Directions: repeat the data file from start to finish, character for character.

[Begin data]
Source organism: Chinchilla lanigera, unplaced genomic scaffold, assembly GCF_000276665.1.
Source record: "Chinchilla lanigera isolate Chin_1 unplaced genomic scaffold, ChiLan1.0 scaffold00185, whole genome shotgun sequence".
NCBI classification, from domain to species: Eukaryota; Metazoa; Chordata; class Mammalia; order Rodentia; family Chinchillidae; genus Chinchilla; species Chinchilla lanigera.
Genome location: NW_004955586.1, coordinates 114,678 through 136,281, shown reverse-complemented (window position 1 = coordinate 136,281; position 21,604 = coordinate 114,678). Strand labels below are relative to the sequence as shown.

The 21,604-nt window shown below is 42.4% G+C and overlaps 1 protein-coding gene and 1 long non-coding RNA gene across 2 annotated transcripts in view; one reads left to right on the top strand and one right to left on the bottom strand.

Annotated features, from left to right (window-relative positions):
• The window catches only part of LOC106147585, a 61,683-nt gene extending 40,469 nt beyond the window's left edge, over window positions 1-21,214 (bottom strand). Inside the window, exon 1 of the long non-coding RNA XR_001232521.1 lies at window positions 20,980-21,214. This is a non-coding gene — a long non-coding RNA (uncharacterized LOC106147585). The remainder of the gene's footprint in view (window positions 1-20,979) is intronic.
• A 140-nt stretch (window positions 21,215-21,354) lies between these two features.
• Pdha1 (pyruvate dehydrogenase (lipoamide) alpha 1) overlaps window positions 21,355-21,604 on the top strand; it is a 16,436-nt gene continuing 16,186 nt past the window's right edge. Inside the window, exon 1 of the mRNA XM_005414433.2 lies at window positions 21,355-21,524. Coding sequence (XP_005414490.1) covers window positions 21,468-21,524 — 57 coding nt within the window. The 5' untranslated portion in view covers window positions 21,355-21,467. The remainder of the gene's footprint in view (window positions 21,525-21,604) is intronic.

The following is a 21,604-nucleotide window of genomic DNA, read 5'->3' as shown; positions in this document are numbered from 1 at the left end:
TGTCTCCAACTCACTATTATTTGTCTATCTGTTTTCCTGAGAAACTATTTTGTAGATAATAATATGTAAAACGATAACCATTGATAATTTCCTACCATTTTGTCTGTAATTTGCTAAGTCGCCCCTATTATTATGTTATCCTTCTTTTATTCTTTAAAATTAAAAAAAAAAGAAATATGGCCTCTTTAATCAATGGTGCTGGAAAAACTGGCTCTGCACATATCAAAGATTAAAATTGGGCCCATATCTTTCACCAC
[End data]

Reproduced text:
Source organism: Chinchilla lanigera, unplaced genomic scaffold, assembly GCF_000276665.1.
Source record: "Chinchilla lanigera isolate Chin_1 unplaced genomic scaffold, ChiLan1.0 scaffold00185, whole genome shotgun sequence".
NCBI classification, from domain to species: Eukaryota; Metazoa; Chordata; class Mammalia; order Rodentia; family Chinchillidae; genus Chinchilla; species Chinchilla lanigera.
Genome location: NW_004955586.1, coordinates 114,678 through 136,281, shown reverse-complemented (window position 1 = coordinate 136,281; position 21,604 = coordinate 114,678). Strand labels below are relative to the sequence as shown.

The 21,604-nt window shown below is 42.4% G+C and overlaps 1 protein-coding gene and 1 long non-coding RNA gene across 2 annotated transcripts in view; one reads left to right on the top strand and one right to left on the bottom strand.

Annotated features, from left to right (window-relative positions):
• The window catches only part of LOC106147585, a 61,683-nt gene extending 40,469 nt beyond the window's left edge, over window positions 1-21,214 (bottom strand). Inside the window, exon 1 of the long non-coding RNA XR_001232521.1 lies at window positions 20,980-21,214. This is a non-coding gene — a long non-coding RNA (uncharacterized LOC106147585). The remainder of the gene's footprint in view (window positions 1-20,979) is intronic.
• A 140-nt stretch (window positions 21,215-21,354) lies between these two features.
• Pdha1 (pyruvate dehydrogenase (lipoamide) alpha 1) overlaps window positions 21,355-21,604 on the top strand; it is a 16,436-nt gene continuing 16,186 nt past the window's right edge. Inside the window, exon 1 of the mRNA XM_005414433.2 lies at window positions 21,355-21,524. Coding sequence (XP_005414490.1) covers window positions 21,468-21,524 — 57 coding nt within the window. The 5' untranslated portion in view covers window positions 21,355-21,467. The remainder of the gene's footprint in view (window positions 21,525-21,604) is intronic.

The following is a 21,604-nucleotide window of genomic DNA, read 5'->3' as shown; positions in this document are numbered from 1 at the left end:
TGTCTCCAACTCACTATTATTTGTCTATCTGTTTTCCTGAGAAACTATTTTGTAGATAATAATATGTAAAACGATAACCATTGATAATTTCCTACCATTTTGTCTGTAATTTGCTAAGTCGCCCCTATTATTATGTTATCCTTCTTTTATTCTTTAAAATTAAAAAAAAAAGAAATATGGCCTCTTTAATCAATGGTGCTGGAAAAACTGGCTCTGCACATATCAAAGATTAAAATTGGGCCCATATCTTTCACCAC